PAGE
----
Waterville’s City Council will soon be among the Maine communities considering a resolution pertaining to climate change.

I first learned about our warming climate in the late 1980s at a public lecture presented by oceanographer Dr. Peter Larsen at Bigelow Laboratory for Ocean Sciences, then located in West Boothbay Harbor. I recall the beautiful summer night near the water, the data that poured over the assembled group, and our stunned silence.

Since then, I have read the reports produced by scientists affiliated with the Climate Change Institute at the University of Maine in Orono. Maine is a national leader in understanding the impacts of climate change, primarily through CCI. The university’s most recent report can be found at climatechange.umaine.edu. Over the past 30 years, the damage to Maine, its environment, its economy, and its people has become evident and is only going to get worse.

After citing mountains of data, this report succinctly concludes with the following:

“There is no question that climate change in Maine:

• is accelerating,


• impacts all aspects of Maine life,

• has growing costs to society,

• does not leave us helpless, but

business as usual is not an option” (my emphasis).

Polling conducted by Yale University in September 2020 showed that 72% of Kennebec County residents,  like Americans in the rest of the country, believe that climate change is real. In a country that is tremendously divided politically, this cuts across party lines. Another strong majority of Americans (68%) believe fossil fuel companies should be required to pay a carbon tax. It’s one of the few areas in American politics (in addition to the current stimulus) where there is substantial overlap between Democrats and Republicans.

The Climate Leadership Council, a bipartisan group, strongly advocates such a tax, coupled with dividends paid directly to the American people. A carbon tax makes sense environmentally because it will incentivize the rapid reduction of carbon and reliance on carbon. Economically, it makes sense if all Americans are paid a dividend from a carbon tax. Most Americans — including the bottom 70% (i.e. most of us) — would benefit financially. Each household can determine how best to use carbon dividends — to pay for their fuel bills, buy a more fuel-efficient vehicle, or install heat exchangers or other renewable energy technologies (or not).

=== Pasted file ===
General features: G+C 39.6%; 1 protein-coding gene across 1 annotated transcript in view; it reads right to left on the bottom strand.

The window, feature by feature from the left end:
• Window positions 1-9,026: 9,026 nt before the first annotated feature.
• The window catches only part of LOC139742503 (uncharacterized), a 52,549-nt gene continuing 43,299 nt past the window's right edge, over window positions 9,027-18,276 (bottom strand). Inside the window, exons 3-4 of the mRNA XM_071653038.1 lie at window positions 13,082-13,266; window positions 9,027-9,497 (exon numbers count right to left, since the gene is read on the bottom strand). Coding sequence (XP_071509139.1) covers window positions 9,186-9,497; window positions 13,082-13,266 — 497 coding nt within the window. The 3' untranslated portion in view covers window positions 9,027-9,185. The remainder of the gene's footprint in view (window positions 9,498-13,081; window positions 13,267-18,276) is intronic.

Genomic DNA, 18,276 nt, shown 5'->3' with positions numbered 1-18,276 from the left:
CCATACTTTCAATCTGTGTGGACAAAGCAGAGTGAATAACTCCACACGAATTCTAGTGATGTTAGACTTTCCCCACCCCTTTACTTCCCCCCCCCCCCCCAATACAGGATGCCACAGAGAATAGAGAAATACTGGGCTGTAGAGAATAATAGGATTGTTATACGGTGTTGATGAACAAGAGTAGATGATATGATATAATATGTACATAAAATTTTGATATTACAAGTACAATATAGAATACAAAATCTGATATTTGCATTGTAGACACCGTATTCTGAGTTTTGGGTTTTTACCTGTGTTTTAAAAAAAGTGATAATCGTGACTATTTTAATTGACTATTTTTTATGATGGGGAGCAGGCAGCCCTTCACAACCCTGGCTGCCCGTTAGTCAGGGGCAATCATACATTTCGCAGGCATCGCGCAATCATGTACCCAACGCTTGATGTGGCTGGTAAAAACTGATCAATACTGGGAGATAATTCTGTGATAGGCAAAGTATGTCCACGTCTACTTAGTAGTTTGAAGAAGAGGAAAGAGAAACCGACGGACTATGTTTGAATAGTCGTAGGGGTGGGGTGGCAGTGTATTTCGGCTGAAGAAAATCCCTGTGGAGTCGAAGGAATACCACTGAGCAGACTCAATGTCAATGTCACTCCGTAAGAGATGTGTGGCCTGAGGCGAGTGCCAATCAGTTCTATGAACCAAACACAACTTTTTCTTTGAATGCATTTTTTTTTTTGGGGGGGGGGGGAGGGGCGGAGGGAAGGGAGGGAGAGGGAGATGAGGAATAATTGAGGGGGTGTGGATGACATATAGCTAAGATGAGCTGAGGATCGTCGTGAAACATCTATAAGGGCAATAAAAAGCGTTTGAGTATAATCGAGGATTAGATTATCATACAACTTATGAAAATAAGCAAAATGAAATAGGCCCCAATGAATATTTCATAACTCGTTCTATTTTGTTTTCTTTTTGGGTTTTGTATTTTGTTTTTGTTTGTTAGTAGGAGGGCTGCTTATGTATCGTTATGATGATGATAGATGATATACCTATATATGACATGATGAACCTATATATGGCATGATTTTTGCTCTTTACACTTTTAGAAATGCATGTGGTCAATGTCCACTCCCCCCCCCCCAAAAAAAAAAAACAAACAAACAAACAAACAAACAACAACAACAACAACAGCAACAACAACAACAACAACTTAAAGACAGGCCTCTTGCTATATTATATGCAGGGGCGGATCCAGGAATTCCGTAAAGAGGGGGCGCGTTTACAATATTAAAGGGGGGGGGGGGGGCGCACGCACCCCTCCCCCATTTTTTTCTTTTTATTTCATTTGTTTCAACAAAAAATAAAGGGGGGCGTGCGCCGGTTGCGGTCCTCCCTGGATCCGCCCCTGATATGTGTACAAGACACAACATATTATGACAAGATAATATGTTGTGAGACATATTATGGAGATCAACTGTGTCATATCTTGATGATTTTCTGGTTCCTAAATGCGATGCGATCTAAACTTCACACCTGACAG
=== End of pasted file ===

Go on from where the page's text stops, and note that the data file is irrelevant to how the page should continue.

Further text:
Big business favors this because a straightforward carbon tax is more manageable than dealing with ever-shifting government regulations. This includes companies such as ExxonMobil, General Motors and Johnson & Johnson.

After years of publicly denying climate change, notoriously, ExxonMobil is (finally) shifting gears. But the fossil fuel industry reminds me of the huge container ship that was stuck in the Suez Canal. Nothing changed until there was an effective intervention. In the meantime, the costs piled up.

Local communities around the world are the ones on the frontlines of climate change. Here in Maine,  to name just a few of the impacts, downpours are more frequent, the invasive emerald ash borer is decimating ash trees, tornadoes are no longer extremely rare events, the tick is spreading disease, growing seasons are changing, periods of drought are a reality, and the famed Maine lobster fishery is heading north to cooler waters. This issue is too important to ignore at the local level.

A carbon tax with cash dividends to the American people won’t happen without local, state and federal action. We citizens can’t keep waiting for policy changes to happen, because business as usual has been the mantra of business for way, way, way too long and now climate change is obvious, dangerous, accelerating, and must be addressed effectively.

We the people have left our fates and that of our grandchildren in the hands of private industry and unresponsive government for far too long. It’s time for all of us to do something that will make a difference, something that is effective and efficient. A carbon tax with cash dividends to the American people fits that bill. It’s not a complete solution, but it’s certainly part of one.

Business as usual is not an option. Please contact your local city councilor and ask them to support the upcoming climate resolution.

Waterville resident Jennifer Wilder Kierstead is a writer, business owner, and professional grants consultant.

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